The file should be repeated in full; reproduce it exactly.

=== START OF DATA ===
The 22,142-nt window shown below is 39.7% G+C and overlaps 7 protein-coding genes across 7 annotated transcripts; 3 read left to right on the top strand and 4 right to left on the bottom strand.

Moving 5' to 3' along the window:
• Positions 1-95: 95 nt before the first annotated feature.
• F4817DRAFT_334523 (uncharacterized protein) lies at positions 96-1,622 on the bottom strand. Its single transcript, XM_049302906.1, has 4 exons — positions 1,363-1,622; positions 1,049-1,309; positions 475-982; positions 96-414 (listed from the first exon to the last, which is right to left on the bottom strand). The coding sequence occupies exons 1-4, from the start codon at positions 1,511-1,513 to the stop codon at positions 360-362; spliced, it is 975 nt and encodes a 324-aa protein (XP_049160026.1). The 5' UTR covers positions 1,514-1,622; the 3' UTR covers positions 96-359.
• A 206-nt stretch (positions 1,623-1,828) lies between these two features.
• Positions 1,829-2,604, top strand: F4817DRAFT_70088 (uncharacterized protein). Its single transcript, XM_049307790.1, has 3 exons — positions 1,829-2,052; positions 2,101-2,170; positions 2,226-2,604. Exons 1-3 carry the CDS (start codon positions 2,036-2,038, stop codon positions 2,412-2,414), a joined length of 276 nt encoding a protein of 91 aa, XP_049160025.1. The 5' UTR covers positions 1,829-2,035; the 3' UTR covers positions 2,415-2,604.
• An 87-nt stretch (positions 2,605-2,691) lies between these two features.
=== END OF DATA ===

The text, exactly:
The 22,142-nt window shown below is 39.7% G+C and overlaps 7 protein-coding genes across 7 annotated transcripts; 3 read left to right on the top strand and 4 right to left on the bottom strand.

Moving 5' to 3' along the window:
• Positions 1-95: 95 nt before the first annotated feature.
• F4817DRAFT_334523 (uncharacterized protein) lies at positions 96-1,622 on the bottom strand. Its single transcript, XM_049302906.1, has 4 exons — positions 1,363-1,622; positions 1,049-1,309; positions 475-982; positions 96-414 (listed from the first exon to the last, which is right to left on the bottom strand). The coding sequence occupies exons 1-4, from the start codon at positions 1,511-1,513 to the stop codon at positions 360-362; spliced, it is 975 nt and encodes a 324-aa protein (XP_049160026.1). The 5' UTR covers positions 1,514-1,622; the 3' UTR covers positions 96-359.
• A 206-nt stretch (positions 1,623-1,828) lies between these two features.
• Positions 1,829-2,604, top strand: F4817DRAFT_70088 (uncharacterized protein). Its single transcript, XM_049307790.1, has 3 exons — positions 1,829-2,052; positions 2,101-2,170; positions 2,226-2,604. Exons 1-3 carry the CDS (start codon positions 2,036-2,038, stop codon positions 2,412-2,414), a joined length of 276 nt encoding a protein of 91 aa, XP_049160025.1. The 5' UTR covers positions 1,829-2,035; the 3' UTR covers positions 2,415-2,604.
• An 87-nt stretch (positions 2,605-2,691) lies between these two features.